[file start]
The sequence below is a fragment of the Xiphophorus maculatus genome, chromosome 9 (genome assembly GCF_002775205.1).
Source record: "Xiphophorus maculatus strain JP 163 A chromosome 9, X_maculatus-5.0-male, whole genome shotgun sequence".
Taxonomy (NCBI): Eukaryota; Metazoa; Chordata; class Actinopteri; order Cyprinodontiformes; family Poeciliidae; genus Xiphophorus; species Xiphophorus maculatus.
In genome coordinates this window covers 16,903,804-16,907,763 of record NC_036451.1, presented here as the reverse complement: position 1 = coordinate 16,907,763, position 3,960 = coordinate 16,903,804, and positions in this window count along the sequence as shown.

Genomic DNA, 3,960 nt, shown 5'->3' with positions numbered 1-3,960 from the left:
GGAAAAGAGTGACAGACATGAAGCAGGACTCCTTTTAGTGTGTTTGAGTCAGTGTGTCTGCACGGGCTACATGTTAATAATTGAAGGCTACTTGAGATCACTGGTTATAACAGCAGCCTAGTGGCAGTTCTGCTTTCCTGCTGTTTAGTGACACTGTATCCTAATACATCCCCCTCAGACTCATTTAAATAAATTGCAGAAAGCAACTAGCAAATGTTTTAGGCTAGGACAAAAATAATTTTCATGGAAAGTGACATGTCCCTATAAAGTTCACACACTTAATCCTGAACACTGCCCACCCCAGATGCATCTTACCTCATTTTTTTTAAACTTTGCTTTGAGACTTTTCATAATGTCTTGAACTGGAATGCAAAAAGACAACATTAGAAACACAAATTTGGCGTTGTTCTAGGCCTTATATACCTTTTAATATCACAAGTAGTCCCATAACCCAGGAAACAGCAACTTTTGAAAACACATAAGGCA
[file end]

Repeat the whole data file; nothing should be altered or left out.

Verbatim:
The sequence below is a fragment of the Xiphophorus maculatus genome, chromosome 9 (genome assembly GCF_002775205.1).
Source record: "Xiphophorus maculatus strain JP 163 A chromosome 9, X_maculatus-5.0-male, whole genome shotgun sequence".
Taxonomy (NCBI): Eukaryota; Metazoa; Chordata; class Actinopteri; order Cyprinodontiformes; family Poeciliidae; genus Xiphophorus; species Xiphophorus maculatus.
In genome coordinates this window covers 16,903,804-16,907,763 of record NC_036451.1, presented here as the reverse complement: position 1 = coordinate 16,907,763, position 3,960 = coordinate 16,903,804, and positions in this window count along the sequence as shown.

Genomic DNA, 3,960 nt, shown 5'->3' with positions numbered 1-3,960 from the left:
GGAAAAGAGTGACAGACATGAAGCAGGACTCCTTTTAGTGTGTTTGAGTCAGTGTGTCTGCACGGGCTACATGTTAATAATTGAAGGCTACTTGAGATCACTGGTTATAACAGCAGCCTAGTGGCAGTTCTGCTTTCCTGCTGTTTAGTGACACTGTATCCTAATACATCCCCCTCAGACTCATTTAAATAAATTGCAGAAAGCAACTAGCAAATGTTTTAGGCTAGGACAAAAATAATTTTCATGGAAAGTGACATGTCCCTATAAAGTTCACACACTTAATCCTGAACACTGCCCACCCCAGATGCATCTTACCTCATTTTTTTTAAACTTTGCTTTGAGACTTTTCATAATGTCTTGAACTGGAATGCAAAAAGACAACATTAGAAACACAAATTTGGCGTTGTTCTAGGCCTTATATACCTTTTAATATCACAAGTAGTCCCATAACCCAGGAAACAGCAACTTTTGAAAACACATAAGGCA